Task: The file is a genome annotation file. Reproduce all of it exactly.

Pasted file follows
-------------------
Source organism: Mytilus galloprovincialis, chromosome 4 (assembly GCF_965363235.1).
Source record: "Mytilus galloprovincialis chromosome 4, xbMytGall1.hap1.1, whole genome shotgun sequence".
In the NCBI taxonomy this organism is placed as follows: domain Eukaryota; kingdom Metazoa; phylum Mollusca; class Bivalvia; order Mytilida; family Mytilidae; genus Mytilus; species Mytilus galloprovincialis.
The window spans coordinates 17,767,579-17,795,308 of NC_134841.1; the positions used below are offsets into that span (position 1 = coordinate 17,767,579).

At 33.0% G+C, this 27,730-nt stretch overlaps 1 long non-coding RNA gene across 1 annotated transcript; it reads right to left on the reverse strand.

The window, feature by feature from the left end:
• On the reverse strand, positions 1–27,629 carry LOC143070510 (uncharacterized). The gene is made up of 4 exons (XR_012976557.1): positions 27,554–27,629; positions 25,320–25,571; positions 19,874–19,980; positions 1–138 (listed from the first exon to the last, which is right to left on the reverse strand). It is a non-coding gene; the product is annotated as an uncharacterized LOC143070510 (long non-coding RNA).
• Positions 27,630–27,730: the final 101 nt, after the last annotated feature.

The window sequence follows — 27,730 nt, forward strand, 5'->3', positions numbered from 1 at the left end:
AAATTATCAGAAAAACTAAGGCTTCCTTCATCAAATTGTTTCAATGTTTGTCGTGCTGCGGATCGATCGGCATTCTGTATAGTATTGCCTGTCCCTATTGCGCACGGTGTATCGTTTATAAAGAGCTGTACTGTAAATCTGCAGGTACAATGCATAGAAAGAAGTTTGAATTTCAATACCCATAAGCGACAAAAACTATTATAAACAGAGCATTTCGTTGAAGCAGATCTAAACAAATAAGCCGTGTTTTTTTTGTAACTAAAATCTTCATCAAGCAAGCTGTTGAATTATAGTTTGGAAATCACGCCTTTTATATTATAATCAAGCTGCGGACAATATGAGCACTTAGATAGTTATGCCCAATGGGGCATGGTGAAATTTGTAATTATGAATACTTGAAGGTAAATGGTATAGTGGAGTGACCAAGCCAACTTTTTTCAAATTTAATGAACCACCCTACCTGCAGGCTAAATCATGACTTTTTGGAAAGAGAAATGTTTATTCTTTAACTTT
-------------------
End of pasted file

Source organism: Mytilus galloprovincialis, chromosome 4 (assembly GCF_965363235.1).
Source record: "Mytilus galloprovincialis chromosome 4, xbMytGall1.hap1.1, whole genome shotgun sequence".
In the NCBI taxonomy this organism is placed as follows: domain Eukaryota; kingdom Metazoa; phylum Mollusca; class Bivalvia; order Mytilida; family Mytilidae; genus Mytilus; species Mytilus galloprovincialis.
The window spans coordinates 17,767,579-17,795,308 of NC_134841.1; the positions used below are offsets into that span (position 1 = coordinate 17,767,579).

At 33.0% G+C, this 27,730-nt stretch overlaps 1 long non-coding RNA gene across 1 annotated transcript; it reads right to left on the reverse strand.

The window, feature by feature from the left end:
• On the reverse strand, positions 1–27,629 carry LOC143070510 (uncharacterized). The gene is made up of 4 exons (XR_012976557.1): positions 27,554–27,629; positions 25,320–25,571; positions 19,874–19,980; positions 1–138 (listed from the first exon to the last, which is right to left on the reverse strand). It is a non-coding gene; the product is annotated as an uncharacterized LOC143070510 (long non-coding RNA).
• Positions 27,630–27,730: the final 101 nt, after the last annotated feature.

The window sequence follows — 27,730 nt, forward strand, 5'->3', positions numbered from 1 at the left end:
AAATTATCAGAAAAACTAAGGCTTCCTTCATCAAATTGTTTCAATGTTTGTCGTGCTGCGGATCGATCGGCATTCTGTATAGTATTGCCTGTCCCTATTGCGCACGGTGTATCGTTTATAAAGAGCTGTACTGTAAATCTGCAGGTACAATGCATAGAAAGAAGTTTGAATTTCAATACCCATAAGCGACAAAAACTATTATAAACAGAGCATTTCGTTGAAGCAGATCTAAACAAATAAGCCGTGTTTTTTTTGTAACTAAAATCTTCATCAAGCAAGCTGTTGAATTATAGTTTGGAAATCACGCCTTTTATATTATAATCAAGCTGCGGACAATATGAGCACTTAGATAGTTATGCCCAATGGGGCATGGTGAAATTTGTAATTATGAATACTTGAAGGTAAATGGTATAGTGGAGTGACCAAGCCAACTTTTTTCAAATTTAATGAACCACCCTACCTGCAGGCTAAATCATGACTTTTTGGAAAGAGAAATGTTTATTCTTTAACTTT